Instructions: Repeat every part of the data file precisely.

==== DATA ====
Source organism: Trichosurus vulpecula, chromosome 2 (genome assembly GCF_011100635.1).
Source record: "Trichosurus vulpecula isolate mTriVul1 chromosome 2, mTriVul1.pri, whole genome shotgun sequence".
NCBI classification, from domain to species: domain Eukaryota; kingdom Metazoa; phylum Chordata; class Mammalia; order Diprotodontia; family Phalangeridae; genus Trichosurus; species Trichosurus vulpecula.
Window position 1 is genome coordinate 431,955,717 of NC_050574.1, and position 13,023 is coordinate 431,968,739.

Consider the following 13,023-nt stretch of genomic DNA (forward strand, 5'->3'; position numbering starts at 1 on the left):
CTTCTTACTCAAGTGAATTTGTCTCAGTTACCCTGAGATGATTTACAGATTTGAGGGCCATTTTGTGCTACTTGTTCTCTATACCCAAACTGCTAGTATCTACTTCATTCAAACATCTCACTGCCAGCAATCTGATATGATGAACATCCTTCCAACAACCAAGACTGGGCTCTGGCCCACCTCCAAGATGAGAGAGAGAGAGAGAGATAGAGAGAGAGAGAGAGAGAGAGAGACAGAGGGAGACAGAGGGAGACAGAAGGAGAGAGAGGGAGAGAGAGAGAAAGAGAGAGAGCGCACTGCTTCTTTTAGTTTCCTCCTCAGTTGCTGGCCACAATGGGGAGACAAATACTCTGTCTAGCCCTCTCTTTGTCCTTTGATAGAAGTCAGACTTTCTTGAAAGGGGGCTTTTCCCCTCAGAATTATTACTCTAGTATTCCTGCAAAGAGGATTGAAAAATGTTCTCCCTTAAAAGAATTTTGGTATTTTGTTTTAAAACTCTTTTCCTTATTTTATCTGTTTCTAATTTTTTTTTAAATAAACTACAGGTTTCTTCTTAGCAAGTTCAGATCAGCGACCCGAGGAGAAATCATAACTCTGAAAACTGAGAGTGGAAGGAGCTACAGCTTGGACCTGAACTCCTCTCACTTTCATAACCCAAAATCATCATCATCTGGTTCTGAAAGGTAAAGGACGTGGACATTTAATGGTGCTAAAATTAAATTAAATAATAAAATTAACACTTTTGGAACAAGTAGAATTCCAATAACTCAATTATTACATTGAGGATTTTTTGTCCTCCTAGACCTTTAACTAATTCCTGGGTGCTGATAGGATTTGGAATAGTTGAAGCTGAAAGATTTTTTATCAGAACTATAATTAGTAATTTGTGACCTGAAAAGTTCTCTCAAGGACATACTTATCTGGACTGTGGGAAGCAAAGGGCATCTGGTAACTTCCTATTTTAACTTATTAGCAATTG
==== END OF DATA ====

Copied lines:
Source organism: Trichosurus vulpecula, chromosome 2 (genome assembly GCF_011100635.1).
Source record: "Trichosurus vulpecula isolate mTriVul1 chromosome 2, mTriVul1.pri, whole genome shotgun sequence".
NCBI classification, from domain to species: domain Eukaryota; kingdom Metazoa; phylum Chordata; class Mammalia; order Diprotodontia; family Phalangeridae; genus Trichosurus; species Trichosurus vulpecula.
Window position 1 is genome coordinate 431,955,717 of NC_050574.1, and position 13,023 is coordinate 431,968,739.

Consider the following 13,023-nt stretch of genomic DNA (forward strand, 5'->3'; position numbering starts at 1 on the left):
CTTCTTACTCAAGTGAATTTGTCTCAGTTACCCTGAGATGATTTACAGATTTGAGGGCCATTTTGTGCTACTTGTTCTCTATACCCAAACTGCTAGTATCTACTTCATTCAAACATCTCACTGCCAGCAATCTGATATGATGAACATCCTTCCAACAACCAAGACTGGGCTCTGGCCCACCTCCAAGATGAGAGAGAGAGAGAGAGATAGAGAGAGAGAGAGAGAGAGAGAGACAGAGGGAGACAGAGGGAGACAGAAGGAGAGAGAGGGAGAGAGAGAGAAAGAGAGAGAGCGCACTGCTTCTTTTAGTTTCCTCCTCAGTTGCTGGCCACAATGGGGAGACAAATACTCTGTCTAGCCCTCTCTTTGTCCTTTGATAGAAGTCAGACTTTCTTGAAAGGGGGCTTTTCCCCTCAGAATTATTACTCTAGTATTCCTGCAAAGAGGATTGAAAAATGTTCTCCCTTAAAAGAATTTTGGTATTTTGTTTTAAAACTCTTTTCCTTATTTTATCTGTTTCTAATTTTTTTTTAAATAAACTACAGGTTTCTTCTTAGCAAGTTCAGATCAGCGACCCGAGGAGAAATCATAACTCTGAAAACTGAGAGTGGAAGGAGCTACAGCTTGGACCTGAACTCCTCTCACTTTCATAACCCAAAATCATCATCATCTGGTTCTGAAAGGTAAAGGACGTGGACATTTAATGGTGCTAAAATTAAATTAAATAATAAAATTAACACTTTTGGAACAAGTAGAATTCCAATAACTCAATTATTACATTGAGGATTTTTTGTCCTCCTAGACCTTTAACTAATTCCTGGGTGCTGATAGGATTTGGAATAGTTGAAGCTGAAAGATTTTTTATCAGAACTATAATTAGTAATTTGTGACCTGAAAAGTTCTCTCAAGGACATACTTATCTGGACTGTGGGAAGCAAAGGGCATCTGGTAACTTCCTATTTTAACTTATTAGCAATTG